There isn't ONE answer.
The German answer for splitting up the pie on books involves explicitly treating books as both market objects and as cultural things, and then identifying publishers, in particular, NOT authors and definitely NOT retailers as the people who are Creating Culture. I really cannot emphasize this enough. Publishers believe that they take dross from authors, make it Culture, and then retailers and distributors handle the messy market bits involving getting it out to us schlubs who need to be cultured (they apparently think we are yogurt or something). Publishers actually kind of universally believe this, but in Germany, it is Enshrined.
While publishers decide what kind of cut the retailer and distributor get, they cannot just say, you get nothing, because nobody requires the retailer to carry their books. Which honestly, at this point, I am a little surprised at. I foolishly believed that you never really, as a business, HAD to carry a product you didn't want to, and then R. pointed me at a long-standing and further delayed case involving a pharmacy in Olympia, WA, Plan B, and the state Pharmacy Board. That case sort of weirds me out (I'm all in favor of Plan B -- that's not the issue), but on balance, requiring all Pharmacies to carry the full formulary doesn't seem nuts to me. Requiring a bookstore to carry all books DOES seem kind of nuts to me, but if you showed me evidence that Germany did that, I'd shrug and go, "Germans". In any event, the retailers get something.
And obvs, a powerful retailer can have some impact in the cut "given" to them by the publisher. German antitrust law has spent my entire life struggling with this kind of negotiation issue over in food retailing, and the perversions of market definition they have engaged in really boggle the mind.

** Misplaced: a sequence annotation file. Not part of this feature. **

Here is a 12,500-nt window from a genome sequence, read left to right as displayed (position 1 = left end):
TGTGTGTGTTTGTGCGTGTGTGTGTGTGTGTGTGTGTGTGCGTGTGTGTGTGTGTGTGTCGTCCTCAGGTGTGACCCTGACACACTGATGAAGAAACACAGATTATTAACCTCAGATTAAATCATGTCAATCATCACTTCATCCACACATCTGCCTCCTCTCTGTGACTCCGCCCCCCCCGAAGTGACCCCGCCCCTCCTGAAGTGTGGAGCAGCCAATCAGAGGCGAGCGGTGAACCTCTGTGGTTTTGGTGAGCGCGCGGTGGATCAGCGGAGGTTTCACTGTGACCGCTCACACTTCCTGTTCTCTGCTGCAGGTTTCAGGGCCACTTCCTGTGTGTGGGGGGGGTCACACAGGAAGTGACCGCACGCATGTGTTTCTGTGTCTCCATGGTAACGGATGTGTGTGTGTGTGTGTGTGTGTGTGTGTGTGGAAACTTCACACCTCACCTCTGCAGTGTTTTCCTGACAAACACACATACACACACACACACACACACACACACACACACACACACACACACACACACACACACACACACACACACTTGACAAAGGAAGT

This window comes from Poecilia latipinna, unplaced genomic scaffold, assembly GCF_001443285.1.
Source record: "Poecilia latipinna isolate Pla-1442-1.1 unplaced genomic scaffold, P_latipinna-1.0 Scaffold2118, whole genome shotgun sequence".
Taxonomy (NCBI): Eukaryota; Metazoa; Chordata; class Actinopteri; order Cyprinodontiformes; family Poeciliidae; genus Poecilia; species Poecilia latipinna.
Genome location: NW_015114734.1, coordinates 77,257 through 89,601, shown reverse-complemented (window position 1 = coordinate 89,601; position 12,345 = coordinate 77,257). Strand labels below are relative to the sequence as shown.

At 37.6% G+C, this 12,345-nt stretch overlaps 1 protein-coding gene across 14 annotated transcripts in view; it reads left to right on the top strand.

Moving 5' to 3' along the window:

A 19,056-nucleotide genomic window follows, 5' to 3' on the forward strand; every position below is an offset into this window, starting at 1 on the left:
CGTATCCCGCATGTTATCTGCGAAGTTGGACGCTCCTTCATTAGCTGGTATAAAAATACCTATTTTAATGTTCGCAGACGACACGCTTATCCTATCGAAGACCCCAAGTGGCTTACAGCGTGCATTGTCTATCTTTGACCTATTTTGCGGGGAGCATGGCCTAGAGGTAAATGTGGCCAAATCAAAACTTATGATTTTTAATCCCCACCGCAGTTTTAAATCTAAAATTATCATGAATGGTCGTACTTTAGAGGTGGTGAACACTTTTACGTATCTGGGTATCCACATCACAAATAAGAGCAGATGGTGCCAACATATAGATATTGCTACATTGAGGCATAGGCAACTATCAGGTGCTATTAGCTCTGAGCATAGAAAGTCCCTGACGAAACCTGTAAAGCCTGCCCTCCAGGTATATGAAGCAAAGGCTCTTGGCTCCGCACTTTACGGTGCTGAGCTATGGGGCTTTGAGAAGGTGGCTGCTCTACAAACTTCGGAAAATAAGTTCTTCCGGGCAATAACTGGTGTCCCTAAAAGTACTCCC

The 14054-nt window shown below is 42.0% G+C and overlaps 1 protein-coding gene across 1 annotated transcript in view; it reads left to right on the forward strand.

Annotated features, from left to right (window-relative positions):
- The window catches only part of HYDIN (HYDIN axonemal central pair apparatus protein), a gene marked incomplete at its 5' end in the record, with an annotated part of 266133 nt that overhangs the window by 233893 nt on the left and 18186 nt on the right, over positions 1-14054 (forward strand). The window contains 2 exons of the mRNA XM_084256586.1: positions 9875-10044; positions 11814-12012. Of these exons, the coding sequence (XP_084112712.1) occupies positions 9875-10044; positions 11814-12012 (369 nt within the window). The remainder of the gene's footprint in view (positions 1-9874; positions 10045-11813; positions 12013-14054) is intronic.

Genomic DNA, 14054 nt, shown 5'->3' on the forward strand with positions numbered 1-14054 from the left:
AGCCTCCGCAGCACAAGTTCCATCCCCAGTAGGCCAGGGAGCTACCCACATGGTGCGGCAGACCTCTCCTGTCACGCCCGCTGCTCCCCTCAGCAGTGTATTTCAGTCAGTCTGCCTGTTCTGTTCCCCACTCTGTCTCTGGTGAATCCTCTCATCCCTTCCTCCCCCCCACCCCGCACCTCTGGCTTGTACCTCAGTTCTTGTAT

What seems to be happening right now with Amazon, Bonnier and the Börsenverein is a power struggle over the cut a retailer gets for ebooks. Amazon wants the cut for ebooks to be the same as the cut for pbooks. Historically, they've gotten LESS of a cut on ebooks than they have on pbooks, at least if The Bookseller is to be believed (if anyone can find me the full Amazon response, I'd love to read it).
"The Börsenverein claimed that Amazon was seeking to increase terms on e-book sales to the retailer from 30% to between 40% and 50%."
"In the UK, publishers have told The Bookseller that they too are facing tough negotiations with the giant retailer, with Amazon seeking parity on trade terms for e-books and p-books, and the ability to POD title where a publisher has run out of stock, or is having delivery issues."
" In a statement Amazon said: "We would like to present some local context: it's generally accepted that e-books should cost customers less than the corresponding print edition - in digital there is no printing, freight, warehousing, or returns.
“We believe that this fact should be reflected in the terms under which booksellers buy their books from publishers, and this is the case in our terms with most publishers around the world, including in Germany. For the vast majority of the books we sell from Bonnier, it is asking us to pay significantly more when we sell a digital edition than when we sell a print edition of the same title.""
Where I come from, if one person cuts the cake, the other people get to pick which piece they want first. I don't know how Germans do things, but if publishers get to make these decisions with no feedback from retailers? Why would anyone in the US side with _that_ approach, much less argue that Amazon's refusal to meekly accept these terms is somehow a good justification for indies in the US to side with TradPub in fighting to stop Evil Amazon from Asking for More?
I'm chalking it all up to confusion.